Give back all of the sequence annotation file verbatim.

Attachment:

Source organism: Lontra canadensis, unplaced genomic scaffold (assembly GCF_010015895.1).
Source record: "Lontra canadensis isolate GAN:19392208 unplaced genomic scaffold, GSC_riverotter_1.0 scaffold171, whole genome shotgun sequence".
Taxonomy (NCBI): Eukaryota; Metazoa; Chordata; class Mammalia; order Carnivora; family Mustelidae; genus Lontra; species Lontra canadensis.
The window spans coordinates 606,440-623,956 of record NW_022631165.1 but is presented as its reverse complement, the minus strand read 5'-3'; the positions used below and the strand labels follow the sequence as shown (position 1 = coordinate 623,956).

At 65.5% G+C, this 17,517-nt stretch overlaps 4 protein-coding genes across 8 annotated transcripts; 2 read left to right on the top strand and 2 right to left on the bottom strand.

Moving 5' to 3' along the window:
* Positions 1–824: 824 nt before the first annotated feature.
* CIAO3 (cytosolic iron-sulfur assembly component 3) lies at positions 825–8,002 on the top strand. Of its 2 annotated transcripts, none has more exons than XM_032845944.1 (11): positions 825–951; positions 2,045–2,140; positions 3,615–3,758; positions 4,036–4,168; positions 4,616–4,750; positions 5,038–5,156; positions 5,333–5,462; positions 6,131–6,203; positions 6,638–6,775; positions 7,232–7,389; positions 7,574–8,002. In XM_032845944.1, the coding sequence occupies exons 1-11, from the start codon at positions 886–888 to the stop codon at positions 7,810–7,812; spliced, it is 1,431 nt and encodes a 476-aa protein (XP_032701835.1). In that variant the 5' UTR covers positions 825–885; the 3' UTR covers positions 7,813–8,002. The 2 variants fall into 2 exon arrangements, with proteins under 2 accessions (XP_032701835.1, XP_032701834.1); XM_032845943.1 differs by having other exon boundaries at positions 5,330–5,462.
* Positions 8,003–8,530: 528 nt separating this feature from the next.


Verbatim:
Source organism: Lontra canadensis, unplaced genomic scaffold (assembly GCF_010015895.1).
Source record: "Lontra canadensis isolate GAN:19392208 unplaced genomic scaffold, GSC_riverotter_1.0 scaffold171, whole genome shotgun sequence".
Taxonomy (NCBI): Eukaryota; Metazoa; Chordata; class Mammalia; order Carnivora; family Mustelidae; genus Lontra; species Lontra canadensis.
The window spans coordinates 606,440-623,956 of record NW_022631165.1 but is presented as its reverse complement, the minus strand read 5'-3'; the positions used below and the strand labels follow the sequence as shown (position 1 = coordinate 623,956).

At 65.5% G+C, this 17,517-nt stretch overlaps 4 protein-coding genes across 8 annotated transcripts; 2 read left to right on the top strand and 2 right to left on the bottom strand.

Moving 5' to 3' along the window:
* Positions 1–824: 824 nt before the first annotated feature.
* CIAO3 (cytosolic iron-sulfur assembly component 3) lies at positions 825–8,002 on the top strand. Of its 2 annotated transcripts, none has more exons than XM_032845944.1 (11): positions 825–951; positions 2,045–2,140; positions 3,615–3,758; positions 4,036–4,168; positions 4,616–4,750; positions 5,038–5,156; positions 5,333–5,462; positions 6,131–6,203; positions 6,638–6,775; positions 7,232–7,389; positions 7,574–8,002. In XM_032845944.1, the coding sequence occupies exons 1-11, from the start codon at positions 886–888 to the stop codon at positions 7,810–7,812; spliced, it is 1,431 nt and encodes a 476-aa protein (XP_032701835.1). In that variant the 5' UTR covers positions 825–885; the 3' UTR covers positions 7,813–8,002. The 2 variants fall into 2 exon arrangements, with proteins under 2 accessions (XP_032701835.1, XP_032701834.1); XM_032845943.1 differs by having other exon boundaries at positions 5,330–5,462.
* Positions 8,003–8,530: 528 nt separating this feature from the next.